Washington, D.C. – The vetting of refugees, and the attendant national security risk, has been widely discussed. But the vetting – or lack thereof – of asylum applicants has received little attention. This is a serious oversight, because while refugees are vetted before ever being allowed to step foot in the U.S., most asylum applicants are already here.
The Center for Immigration Studies hosted a panel discussion on Wednesday, May 10, focusing on the security threat posed by the ineffective vetting of those applying for asylum after entering illegally, specifically addressing the weaknesses in the "credible fear" process.
Date: Wednesday, May 10, 2017
Time: 9:30 a.m. EDT
Location: Bloomberg Room, National Press Club, 14th & F streets, NW, Washington, D.C.
Resident Fellow in Law and Policy, Center for Immigration Studies, will present his paper "Fraud in the "Credible Fear" Process: Threats to the Integrity of the Asylum System". Arthur served for eight years as an immigration judge in York, Pa. After leaving the bench, he worked as staff director of the National Security Subcommittee at House Oversight and Government Reform.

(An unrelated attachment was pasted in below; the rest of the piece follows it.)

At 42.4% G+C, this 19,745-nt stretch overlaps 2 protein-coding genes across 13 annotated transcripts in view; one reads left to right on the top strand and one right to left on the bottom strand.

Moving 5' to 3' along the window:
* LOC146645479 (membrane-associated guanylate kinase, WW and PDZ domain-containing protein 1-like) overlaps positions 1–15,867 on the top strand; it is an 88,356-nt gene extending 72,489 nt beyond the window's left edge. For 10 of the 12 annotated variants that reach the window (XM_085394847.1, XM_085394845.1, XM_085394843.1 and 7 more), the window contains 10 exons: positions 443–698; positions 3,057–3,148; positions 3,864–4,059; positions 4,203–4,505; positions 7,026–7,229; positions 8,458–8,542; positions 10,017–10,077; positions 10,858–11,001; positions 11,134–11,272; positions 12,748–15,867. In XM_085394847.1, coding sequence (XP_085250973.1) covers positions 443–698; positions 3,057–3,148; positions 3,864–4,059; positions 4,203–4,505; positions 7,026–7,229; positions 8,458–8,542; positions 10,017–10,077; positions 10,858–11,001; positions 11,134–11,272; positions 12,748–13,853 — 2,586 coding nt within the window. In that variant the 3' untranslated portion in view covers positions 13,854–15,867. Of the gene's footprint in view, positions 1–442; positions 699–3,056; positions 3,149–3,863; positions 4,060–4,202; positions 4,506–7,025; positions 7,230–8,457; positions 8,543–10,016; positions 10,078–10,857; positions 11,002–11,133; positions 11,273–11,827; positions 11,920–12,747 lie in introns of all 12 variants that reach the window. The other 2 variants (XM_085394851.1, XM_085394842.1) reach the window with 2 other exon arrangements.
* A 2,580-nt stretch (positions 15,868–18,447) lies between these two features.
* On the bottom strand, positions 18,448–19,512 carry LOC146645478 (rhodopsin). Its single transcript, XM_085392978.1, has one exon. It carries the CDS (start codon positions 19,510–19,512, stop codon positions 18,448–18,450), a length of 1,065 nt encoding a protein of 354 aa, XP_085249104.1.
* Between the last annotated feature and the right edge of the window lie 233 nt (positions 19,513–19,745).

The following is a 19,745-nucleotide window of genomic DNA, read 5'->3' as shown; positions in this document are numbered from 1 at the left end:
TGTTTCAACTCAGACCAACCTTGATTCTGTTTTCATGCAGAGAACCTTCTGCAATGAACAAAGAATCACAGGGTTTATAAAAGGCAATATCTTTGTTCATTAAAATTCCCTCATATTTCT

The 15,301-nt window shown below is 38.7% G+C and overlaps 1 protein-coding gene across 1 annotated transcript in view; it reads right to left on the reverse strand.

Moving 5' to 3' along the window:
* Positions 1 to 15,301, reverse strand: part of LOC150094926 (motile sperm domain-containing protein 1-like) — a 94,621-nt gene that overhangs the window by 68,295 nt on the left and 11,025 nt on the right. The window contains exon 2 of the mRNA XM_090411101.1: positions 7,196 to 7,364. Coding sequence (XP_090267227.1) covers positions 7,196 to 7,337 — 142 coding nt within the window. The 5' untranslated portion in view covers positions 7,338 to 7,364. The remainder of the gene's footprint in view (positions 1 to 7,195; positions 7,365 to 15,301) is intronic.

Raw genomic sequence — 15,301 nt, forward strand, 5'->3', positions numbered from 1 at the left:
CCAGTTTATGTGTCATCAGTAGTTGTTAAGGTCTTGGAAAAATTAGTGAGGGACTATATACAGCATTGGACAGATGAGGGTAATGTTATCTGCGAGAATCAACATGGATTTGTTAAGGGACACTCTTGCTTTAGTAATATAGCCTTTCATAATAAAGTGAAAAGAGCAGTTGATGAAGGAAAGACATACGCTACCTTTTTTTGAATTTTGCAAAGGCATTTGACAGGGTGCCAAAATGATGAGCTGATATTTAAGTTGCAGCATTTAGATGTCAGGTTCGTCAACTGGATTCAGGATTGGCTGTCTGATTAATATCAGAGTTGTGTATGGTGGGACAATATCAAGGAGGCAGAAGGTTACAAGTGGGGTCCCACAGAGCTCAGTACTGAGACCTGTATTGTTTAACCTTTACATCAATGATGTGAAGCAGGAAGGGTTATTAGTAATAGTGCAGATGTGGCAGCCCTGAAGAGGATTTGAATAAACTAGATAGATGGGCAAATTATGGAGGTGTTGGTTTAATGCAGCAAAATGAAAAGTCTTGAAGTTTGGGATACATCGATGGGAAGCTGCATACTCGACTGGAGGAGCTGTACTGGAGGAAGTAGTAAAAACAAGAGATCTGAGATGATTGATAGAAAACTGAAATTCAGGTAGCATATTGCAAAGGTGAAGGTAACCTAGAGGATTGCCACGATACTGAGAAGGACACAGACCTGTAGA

Mark H. Metcalf
A Kentucky prosecutor and former judge in Miami, is author of "Built to Fail: Deception and Disorder in America's Immigration Courts" and "Courting Disaster". Prior to his time on the bench, he served in posts at the Justice and Defense Departments in the administration of George W. Bush.
Bensman works in the criminal intelligence field, after over 20 years as an investigative journalist, reporting on terrorism and counterterrorism enforcement, U.S. border security, and Mexico's ongoing civil drug war.
Moderator, Mark Krikorian, Executive Director, Center for Immigration Studies